Prendergast: Oh, absolute­ly.

Anderson: —talk­ing about the need for the upper class­es to pay back into the thing for greater social har­mo­ny. I won­der, actu­al­ly, you know— If we were to look at today’s episode through the lens of Chuck Collins, would he said that like, if emer­gence was a real­ly wide­spread par­a­digm, and if Phyllis is right that it’s not con­cerned with large-scale wealth redis­tri­b­u­tion, can it last? Because for Collins it seems like you actu­al­ly need to have a lot of wealth spread around to have a sta­ble soci­ety at all. Like, this isn’t a the­is­tic ques­tion, this is just like a human nature and struc­ture of soci­ety ques­tion, you know. The more of an income dis­par­i­ty you have, the more like­ly you are to fall apart.

Prendergast: Right. So if I could get back to bread again, it’s almost as if—

Anderson: Let’s go back to bread!

Prendergast: Yeah. You know, you need bread and cir­cus­es, right? And the bread—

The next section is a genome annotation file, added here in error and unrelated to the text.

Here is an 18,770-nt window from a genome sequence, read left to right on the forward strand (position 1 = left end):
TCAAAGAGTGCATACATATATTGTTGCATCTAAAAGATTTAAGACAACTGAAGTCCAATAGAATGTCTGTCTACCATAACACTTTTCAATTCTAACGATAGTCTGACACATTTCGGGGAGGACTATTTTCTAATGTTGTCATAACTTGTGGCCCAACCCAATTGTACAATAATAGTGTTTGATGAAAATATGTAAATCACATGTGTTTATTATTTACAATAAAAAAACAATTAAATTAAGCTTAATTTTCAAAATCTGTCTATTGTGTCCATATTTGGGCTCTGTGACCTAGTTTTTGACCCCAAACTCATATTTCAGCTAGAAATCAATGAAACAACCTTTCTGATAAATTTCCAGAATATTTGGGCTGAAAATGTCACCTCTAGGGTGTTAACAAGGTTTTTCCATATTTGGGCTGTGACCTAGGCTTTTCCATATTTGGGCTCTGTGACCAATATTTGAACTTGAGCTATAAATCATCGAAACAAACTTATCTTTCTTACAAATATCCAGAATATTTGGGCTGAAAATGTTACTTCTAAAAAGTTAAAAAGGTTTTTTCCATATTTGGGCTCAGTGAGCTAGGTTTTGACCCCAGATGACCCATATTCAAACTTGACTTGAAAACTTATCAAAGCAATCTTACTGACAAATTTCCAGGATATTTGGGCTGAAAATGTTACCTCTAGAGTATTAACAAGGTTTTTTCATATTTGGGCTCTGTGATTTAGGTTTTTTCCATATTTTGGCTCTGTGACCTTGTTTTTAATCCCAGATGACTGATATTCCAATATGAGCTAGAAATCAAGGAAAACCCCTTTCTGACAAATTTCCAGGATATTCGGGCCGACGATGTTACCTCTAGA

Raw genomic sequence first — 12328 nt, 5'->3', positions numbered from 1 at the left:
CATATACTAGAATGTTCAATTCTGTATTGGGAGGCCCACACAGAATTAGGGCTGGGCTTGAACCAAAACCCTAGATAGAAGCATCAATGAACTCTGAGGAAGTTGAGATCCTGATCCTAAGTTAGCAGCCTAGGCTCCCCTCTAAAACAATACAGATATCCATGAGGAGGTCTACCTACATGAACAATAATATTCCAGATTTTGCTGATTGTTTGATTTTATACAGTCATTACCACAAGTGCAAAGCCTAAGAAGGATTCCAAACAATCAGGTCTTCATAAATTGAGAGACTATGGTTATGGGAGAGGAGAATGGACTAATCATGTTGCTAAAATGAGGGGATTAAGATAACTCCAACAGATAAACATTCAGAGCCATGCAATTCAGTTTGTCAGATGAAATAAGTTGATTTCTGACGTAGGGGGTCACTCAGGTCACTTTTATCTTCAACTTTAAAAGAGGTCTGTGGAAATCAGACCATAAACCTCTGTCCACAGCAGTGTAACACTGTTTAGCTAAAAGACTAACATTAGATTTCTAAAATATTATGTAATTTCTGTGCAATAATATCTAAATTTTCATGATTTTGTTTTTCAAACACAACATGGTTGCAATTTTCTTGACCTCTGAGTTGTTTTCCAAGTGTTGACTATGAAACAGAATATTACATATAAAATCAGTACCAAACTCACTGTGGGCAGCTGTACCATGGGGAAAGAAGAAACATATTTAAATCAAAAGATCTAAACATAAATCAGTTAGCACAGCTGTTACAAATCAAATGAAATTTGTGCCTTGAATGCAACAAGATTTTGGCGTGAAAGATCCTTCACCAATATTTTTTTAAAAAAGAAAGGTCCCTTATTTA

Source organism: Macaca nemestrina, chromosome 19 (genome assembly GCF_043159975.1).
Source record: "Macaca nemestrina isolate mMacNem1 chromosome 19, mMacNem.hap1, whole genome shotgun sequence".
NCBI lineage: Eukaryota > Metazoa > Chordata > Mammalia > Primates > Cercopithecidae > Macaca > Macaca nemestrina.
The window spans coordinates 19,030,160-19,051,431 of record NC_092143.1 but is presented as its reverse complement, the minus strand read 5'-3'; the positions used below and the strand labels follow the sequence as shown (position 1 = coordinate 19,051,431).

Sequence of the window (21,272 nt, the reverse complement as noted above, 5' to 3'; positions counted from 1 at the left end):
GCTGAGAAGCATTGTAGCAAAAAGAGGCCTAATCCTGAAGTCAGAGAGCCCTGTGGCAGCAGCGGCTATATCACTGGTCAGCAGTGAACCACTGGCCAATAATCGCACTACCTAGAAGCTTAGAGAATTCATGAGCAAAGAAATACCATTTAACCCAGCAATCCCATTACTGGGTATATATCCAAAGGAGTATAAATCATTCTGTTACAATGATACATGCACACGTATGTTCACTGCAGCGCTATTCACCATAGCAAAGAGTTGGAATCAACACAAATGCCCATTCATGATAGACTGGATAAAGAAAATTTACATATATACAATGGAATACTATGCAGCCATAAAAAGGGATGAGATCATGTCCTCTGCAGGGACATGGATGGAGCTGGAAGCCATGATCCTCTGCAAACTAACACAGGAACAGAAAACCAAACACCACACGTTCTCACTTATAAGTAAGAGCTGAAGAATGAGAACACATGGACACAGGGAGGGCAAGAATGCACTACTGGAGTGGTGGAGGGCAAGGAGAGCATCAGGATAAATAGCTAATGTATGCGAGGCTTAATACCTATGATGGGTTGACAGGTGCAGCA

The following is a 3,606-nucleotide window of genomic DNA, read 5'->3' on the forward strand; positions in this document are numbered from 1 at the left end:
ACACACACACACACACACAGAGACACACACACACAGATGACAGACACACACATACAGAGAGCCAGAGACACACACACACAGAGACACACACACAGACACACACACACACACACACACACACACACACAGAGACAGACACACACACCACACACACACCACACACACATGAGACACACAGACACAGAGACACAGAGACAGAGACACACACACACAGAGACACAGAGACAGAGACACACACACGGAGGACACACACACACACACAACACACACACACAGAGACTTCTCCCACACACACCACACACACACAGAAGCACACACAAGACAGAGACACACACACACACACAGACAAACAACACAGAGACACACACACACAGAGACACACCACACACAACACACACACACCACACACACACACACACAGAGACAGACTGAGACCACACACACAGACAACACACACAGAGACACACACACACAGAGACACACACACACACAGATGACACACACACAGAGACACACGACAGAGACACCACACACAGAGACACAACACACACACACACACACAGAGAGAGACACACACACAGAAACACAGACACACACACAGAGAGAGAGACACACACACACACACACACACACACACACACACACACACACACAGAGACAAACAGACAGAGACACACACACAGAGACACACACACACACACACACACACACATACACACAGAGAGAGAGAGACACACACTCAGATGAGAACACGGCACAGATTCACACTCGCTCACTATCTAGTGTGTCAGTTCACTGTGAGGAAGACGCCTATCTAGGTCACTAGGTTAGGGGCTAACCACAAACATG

Anderson: Oh, you’re going— Now we’re get­ting into his­tor­i­cal stuff again like Rome.

Prendergast: Well, what I meant by that was sim­ply you know, that the bread and cir­cus­es, right, is a gift from one class to anoth­er.

Anderson: Mm hm.

Prendergast: And not between two indi­vid­u­als in a soci­ety that sort of doesn’t think of class.

Anderson: Do you think that the kind of peer-to-peer mod­el of just giv­ing what­ev­er you have and not par­tic­i­pat­ing in the things that seem like more cor­rupt, filthy social struc­tures, can you ever real­ly scale that kind of peer-to-peer health mod­el? Or do you always need peo­ple who are going to like, go up the lad­der and fight on your behalf?

Prendergast: I mean, I just think that the answer is so clear to me. I mean, I think you absolute­ly have to have peo­ple who ques­tion the struc­ture of pow­er, who I guess climb up that lad­der to do a bit of fight­ing. Simply because that hier­ar­chy is already in place, right. There are peo­ple who are sim­ply better-positioned to do that fight because they have a vision but also because they have resources to fight the fight with. And peo­ple who I think very often need to ben­e­fit from a restruc­tur­ing of pow­er are peo­ple who don’t nec­es­sar­i­ly have the resources to do the fight.